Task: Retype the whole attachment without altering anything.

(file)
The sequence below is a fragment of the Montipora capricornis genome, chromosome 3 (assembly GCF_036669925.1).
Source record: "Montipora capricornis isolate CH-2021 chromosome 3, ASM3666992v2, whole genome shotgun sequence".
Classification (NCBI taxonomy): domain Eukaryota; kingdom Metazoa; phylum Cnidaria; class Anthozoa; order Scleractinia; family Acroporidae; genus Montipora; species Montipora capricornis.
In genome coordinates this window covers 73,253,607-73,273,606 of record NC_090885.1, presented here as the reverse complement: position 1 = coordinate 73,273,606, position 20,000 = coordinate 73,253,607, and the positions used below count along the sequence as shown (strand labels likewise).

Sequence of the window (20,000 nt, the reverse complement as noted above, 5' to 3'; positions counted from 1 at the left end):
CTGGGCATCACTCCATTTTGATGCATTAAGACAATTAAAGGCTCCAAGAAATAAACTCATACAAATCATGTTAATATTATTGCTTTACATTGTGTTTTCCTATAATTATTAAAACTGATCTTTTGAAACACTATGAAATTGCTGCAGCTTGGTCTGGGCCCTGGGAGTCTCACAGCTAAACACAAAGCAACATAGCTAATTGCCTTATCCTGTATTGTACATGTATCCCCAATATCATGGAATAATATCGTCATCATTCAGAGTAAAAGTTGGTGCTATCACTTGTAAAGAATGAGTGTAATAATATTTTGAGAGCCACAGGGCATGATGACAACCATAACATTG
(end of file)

The sequence below is a fragment of the Montipora capricornis genome, chromosome 3 (assembly GCF_036669925.1).
Source record: "Montipora capricornis isolate CH-2021 chromosome 3, ASM3666992v2, whole genome shotgun sequence".
Classification (NCBI taxonomy): domain Eukaryota; kingdom Metazoa; phylum Cnidaria; class Anthozoa; order Scleractinia; family Acroporidae; genus Montipora; species Montipora capricornis.
In genome coordinates this window covers 73,253,607-73,273,606 of record NC_090885.1, presented here as the reverse complement: position 1 = coordinate 73,273,606, position 20,000 = coordinate 73,253,607, and the positions used below count along the sequence as shown (strand labels likewise).

Sequence of the window (20,000 nt, the reverse complement as noted above, 5' to 3'; positions counted from 1 at the left end):
CTGGGCATCACTCCATTTTGATGCATTAAGACAATTAAAGGCTCCAAGAAATAAACTCATACAAATCATGTTAATATTATTGCTTTACATTGTGTTTTCCTATAATTATTAAAACTGATCTTTTGAAACACTATGAAATTGCTGCAGCTTGGTCTGGGCCCTGGGAGTCTCACAGCTAAACACAAAGCAACATAGCTAATTGCCTTATCCTGTATTGTACATGTATCCCCAATATCATGGAATAATATCGTCATCATTCAGAGTAAAAGTTGGTGCTATCACTTGTAAAGAATGAGTGTAATAATATTTTGAGAGCCACAGGGCATGATGACAACCATAACATTG